A motion for change of venue is addressed to the sound discretion of the trial court and should be overruled only upon a showing of abuse of discretion. Allen v. United States, 4 F.2d 688, 698-699 (7th Cir. 1925). We find that the trial court did not abuse its discretion in this case in refusing to order a change of venue. The court was cautious to question the jury as to any possible bias or formed opinions with regard to the case from the jurors' viewing of the events on live or taped television or reading about them in the newspapers. Appellant's main thrust in his argument here is that the events came over live to the watching audience and that this is quite different from seeing taped news accounts on television at a later date, or reading about them in the newspapers. What difference in live and taped broadcasts there may be to these television viewers is not such as would automatically remove the discretion possessed by the trial judge. All of the jurymen were able to answer the judge's questions with assurance that they could render a just and impartial verdict, and that they had no preconceived notions as to appellant's guilt or innocence in the case.
A recent Supreme Court decision deserves mention here. Rideau v. State of Louisiana, 373 U.S. 723, 83 S. Ct. 1417, 10 L. Ed. 2d 663. In that case, a few hours after defendant was arrested and charged with murder, a twenty minute taped "interview" was made of defendant in jail, in which interview he admitted the bank robbery, kidnapping and murder. This filmed interview was broadcast over a television station for three straight days, in the city in which the crimes took place7 and where the trial was to be held, the first broadcast day being the day of the arrest. A motion for change of venue was denied and defendant was later convicted and sentenced to death. Three of the jurymen had seen the taped "interviews" in which defendant confessed. These jurors were challenged for cause but the challenges were denied. The Supreme Court reversed, holding that it was a denial of due process of law to refuse the request for change of venue after the people of the parish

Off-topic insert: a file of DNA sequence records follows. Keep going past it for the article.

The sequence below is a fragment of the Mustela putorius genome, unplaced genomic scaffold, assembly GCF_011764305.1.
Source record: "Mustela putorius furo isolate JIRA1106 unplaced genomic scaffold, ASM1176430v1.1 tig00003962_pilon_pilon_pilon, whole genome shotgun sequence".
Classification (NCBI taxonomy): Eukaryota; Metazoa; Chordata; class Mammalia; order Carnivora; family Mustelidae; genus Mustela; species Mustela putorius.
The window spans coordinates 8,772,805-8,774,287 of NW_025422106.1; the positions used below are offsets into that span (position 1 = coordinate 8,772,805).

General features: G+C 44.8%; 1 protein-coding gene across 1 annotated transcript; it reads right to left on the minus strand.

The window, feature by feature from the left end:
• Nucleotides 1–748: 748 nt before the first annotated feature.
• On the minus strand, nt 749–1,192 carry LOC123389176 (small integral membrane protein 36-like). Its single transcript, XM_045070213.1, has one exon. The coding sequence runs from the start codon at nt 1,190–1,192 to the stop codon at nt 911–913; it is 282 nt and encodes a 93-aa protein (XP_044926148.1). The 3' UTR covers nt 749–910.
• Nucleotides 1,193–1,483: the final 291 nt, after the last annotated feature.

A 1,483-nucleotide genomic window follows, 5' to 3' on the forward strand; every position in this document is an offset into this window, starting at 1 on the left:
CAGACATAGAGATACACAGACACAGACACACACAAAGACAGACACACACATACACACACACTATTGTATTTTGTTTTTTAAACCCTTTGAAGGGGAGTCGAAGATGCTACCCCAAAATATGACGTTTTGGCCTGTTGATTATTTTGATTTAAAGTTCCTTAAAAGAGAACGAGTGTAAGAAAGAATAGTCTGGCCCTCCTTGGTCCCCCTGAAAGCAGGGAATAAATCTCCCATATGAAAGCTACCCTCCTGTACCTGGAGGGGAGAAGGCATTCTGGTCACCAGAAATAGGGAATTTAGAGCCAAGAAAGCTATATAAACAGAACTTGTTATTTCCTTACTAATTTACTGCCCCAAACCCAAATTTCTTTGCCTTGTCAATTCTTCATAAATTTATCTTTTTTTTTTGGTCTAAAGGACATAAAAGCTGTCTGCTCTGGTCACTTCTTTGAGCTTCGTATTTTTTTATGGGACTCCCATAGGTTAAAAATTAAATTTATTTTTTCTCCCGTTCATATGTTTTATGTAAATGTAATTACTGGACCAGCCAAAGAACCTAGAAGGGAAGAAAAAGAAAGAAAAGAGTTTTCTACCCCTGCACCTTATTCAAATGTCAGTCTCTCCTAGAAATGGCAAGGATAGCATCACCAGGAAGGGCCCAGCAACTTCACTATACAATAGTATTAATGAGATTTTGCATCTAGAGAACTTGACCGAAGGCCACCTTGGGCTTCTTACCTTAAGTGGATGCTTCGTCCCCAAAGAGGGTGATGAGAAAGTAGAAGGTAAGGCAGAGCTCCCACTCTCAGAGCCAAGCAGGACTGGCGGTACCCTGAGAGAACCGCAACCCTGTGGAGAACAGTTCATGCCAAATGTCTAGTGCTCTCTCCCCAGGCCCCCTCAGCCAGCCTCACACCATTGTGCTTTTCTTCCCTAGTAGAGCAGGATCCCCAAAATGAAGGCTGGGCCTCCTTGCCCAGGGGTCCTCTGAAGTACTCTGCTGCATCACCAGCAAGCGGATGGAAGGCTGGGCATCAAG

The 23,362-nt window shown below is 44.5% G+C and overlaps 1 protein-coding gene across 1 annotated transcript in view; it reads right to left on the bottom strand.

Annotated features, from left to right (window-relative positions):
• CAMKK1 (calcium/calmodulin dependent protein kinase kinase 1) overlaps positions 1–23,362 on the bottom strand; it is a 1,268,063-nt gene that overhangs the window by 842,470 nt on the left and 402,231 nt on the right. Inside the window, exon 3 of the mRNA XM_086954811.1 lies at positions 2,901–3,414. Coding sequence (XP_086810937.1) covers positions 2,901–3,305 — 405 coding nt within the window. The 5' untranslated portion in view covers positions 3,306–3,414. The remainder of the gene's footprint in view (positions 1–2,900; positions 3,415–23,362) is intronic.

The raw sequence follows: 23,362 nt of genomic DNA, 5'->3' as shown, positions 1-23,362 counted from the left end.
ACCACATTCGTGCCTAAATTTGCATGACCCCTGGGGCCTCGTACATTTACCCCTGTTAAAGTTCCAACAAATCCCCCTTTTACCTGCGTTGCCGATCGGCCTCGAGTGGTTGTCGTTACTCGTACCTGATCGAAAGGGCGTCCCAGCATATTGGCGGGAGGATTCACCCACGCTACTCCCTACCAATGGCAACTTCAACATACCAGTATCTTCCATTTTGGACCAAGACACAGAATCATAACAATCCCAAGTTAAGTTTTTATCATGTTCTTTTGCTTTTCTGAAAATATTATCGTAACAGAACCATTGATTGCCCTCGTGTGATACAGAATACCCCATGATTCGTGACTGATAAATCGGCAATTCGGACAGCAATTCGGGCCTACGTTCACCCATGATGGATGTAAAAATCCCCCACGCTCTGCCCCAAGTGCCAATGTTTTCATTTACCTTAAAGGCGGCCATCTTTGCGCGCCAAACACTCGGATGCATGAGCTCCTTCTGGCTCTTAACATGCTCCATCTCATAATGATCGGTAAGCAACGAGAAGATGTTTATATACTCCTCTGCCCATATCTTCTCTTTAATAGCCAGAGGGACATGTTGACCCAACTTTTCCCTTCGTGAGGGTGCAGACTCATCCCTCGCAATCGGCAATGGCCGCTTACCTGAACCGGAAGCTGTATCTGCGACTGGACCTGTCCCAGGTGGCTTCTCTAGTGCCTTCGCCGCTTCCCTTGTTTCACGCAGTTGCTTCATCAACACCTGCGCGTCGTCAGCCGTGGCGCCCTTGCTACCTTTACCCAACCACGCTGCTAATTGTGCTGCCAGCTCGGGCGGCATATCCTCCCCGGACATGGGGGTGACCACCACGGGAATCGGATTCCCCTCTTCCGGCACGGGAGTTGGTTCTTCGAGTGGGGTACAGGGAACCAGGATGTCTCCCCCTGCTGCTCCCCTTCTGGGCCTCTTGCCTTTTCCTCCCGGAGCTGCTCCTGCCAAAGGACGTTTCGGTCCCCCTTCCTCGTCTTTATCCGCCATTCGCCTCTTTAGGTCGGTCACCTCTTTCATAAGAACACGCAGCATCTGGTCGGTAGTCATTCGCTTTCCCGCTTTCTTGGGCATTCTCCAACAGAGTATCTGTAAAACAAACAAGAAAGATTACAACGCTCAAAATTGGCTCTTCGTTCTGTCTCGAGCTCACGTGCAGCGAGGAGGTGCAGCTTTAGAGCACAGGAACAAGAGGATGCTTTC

"had been exposed repeatedly and in depth to the spectacle of Rideau personally confessing in detail to the crimes with which he was later to be charged * * * [T]his spectacle * * * in a very real sense was Rideau's trial — at which he pleaded guilty to murder. Any subsequent court proceedings in a community so pervasively exposed to such a spectacle could be but a hollow formality."
That case is decidedly different from the case at bar. The repeated broadcast of a confession given by a defendant prior to his trial on the one hand and the witnessing over television of the arrest of a defendant on the other would certainly produce completely different impressions on the part of the viewers. In the first case it is hardly conceivable that a defendant would stand a chance of receiving an impartial verdict from a jury made up in whole or part of those who saw the confession. In the latter case this is not necessarily so, and we are persuaded by the language of the Supreme Court in Irvin v. Dowd, 366 U.S. 717, 722-723, 81 S. Ct. 1639, 1642-1643, 6 L. Ed. 2d 751 (1961):
"It is not required, however, that the jurors be totally ignorant of the facts and issues involved. In these days of swift, widespread and diverse methods of communication, an important case can be expected to arouse the interest of the public in the vicinity, and scarcely any of those best qualified to serve as jurors will not have formed some impression or opinion as to the merits of the case. This is particularly true in criminal cases. To hold that the mere existence of any preconceived notion as to the guilt or innocence of an accused, without more, is sufficient to rebut the presumption of a prospective juror's impartiality would be to establish an impossible standard. It is sufficient if the juror can lay aside his impression or opinion and render a verdict based on the evidence presented in court."